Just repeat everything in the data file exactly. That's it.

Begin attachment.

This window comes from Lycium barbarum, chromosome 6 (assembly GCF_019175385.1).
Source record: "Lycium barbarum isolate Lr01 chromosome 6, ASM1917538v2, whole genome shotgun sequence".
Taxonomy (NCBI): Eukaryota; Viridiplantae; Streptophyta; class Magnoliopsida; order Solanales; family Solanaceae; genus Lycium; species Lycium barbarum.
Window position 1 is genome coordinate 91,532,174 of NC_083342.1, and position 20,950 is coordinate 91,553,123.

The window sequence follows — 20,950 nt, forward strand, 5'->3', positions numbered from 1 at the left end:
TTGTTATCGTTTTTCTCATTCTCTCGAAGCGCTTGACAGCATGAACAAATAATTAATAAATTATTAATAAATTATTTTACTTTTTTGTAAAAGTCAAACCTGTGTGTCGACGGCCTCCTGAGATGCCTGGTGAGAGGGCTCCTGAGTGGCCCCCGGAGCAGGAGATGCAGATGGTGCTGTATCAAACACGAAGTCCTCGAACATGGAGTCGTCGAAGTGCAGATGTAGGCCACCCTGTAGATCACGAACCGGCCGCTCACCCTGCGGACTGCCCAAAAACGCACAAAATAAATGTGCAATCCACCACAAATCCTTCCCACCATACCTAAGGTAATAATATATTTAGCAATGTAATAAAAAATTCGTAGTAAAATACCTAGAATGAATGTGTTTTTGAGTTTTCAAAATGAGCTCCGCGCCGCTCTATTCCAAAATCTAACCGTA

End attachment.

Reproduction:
This window comes from Lycium barbarum, chromosome 6 (assembly GCF_019175385.1).
Source record: "Lycium barbarum isolate Lr01 chromosome 6, ASM1917538v2, whole genome shotgun sequence".
Taxonomy (NCBI): Eukaryota; Viridiplantae; Streptophyta; class Magnoliopsida; order Solanales; family Solanaceae; genus Lycium; species Lycium barbarum.
Window position 1 is genome coordinate 91,532,174 of NC_083342.1, and position 20,950 is coordinate 91,553,123.

The window sequence follows — 20,950 nt, forward strand, 5'->3', positions numbered from 1 at the left end:
TTGTTATCGTTTTTCTCATTCTCTCGAAGCGCTTGACAGCATGAACAAATAATTAATAAATTATTAATAAATTATTTTACTTTTTTGTAAAAGTCAAACCTGTGTGTCGACGGCCTCCTGAGATGCCTGGTGAGAGGGCTCCTGAGTGGCCCCCGGAGCAGGAGATGCAGATGGTGCTGTATCAAACACGAAGTCCTCGAACATGGAGTCGTCGAAGTGCAGATGTAGGCCACCCTGTAGATCACGAACCGGCCGCTCACCCTGCGGACTGCCCAAAAACGCACAAAATAAATGTGCAATCCACCACAAATCCTTCCCACCATACCTAAGGTAATAATATATTTAGCAATGTAATAAAAAATTCGTAGTAAAATACCTAGAATGAATGTGTTTTTGAGTTTTCAAAATGAGCTCCGCGCCGCTCTATTCCAAAATCTAACCGTA